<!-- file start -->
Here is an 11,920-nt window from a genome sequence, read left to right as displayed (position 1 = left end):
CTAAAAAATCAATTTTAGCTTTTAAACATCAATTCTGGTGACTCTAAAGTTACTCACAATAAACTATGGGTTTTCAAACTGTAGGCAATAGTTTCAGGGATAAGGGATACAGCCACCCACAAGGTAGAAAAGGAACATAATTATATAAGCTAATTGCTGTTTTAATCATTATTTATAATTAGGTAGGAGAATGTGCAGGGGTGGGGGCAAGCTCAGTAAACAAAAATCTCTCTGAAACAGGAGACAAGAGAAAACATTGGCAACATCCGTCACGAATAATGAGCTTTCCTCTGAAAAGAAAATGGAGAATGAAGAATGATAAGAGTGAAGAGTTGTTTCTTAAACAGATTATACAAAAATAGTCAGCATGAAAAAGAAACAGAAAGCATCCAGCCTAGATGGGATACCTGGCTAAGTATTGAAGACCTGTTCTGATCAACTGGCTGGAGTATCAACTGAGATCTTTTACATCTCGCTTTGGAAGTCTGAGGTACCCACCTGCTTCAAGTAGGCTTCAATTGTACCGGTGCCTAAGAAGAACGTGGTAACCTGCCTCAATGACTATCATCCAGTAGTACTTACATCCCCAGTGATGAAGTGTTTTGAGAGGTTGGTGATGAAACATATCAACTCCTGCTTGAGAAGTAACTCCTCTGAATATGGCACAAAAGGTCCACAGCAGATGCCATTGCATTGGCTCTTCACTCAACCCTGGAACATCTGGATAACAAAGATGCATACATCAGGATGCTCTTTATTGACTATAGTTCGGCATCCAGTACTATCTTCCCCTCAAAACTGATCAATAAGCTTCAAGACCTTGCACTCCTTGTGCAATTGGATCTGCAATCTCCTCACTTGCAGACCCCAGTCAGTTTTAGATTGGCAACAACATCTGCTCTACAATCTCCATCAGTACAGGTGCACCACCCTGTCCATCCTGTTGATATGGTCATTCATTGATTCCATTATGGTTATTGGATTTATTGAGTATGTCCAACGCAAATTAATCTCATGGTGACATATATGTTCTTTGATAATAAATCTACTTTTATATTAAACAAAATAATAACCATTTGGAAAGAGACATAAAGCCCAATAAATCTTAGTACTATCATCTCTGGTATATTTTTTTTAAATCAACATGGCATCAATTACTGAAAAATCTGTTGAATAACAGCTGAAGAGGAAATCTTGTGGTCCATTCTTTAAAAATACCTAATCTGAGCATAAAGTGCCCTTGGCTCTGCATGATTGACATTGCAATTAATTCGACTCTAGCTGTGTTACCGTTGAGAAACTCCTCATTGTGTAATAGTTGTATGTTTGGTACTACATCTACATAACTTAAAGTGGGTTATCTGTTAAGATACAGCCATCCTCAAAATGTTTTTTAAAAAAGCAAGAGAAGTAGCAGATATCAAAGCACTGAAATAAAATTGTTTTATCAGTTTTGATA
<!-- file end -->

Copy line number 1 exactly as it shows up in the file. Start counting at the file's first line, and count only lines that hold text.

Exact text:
Here is an 11,920-nt window from a genome sequence, read left to right as displayed (position 1 = left end):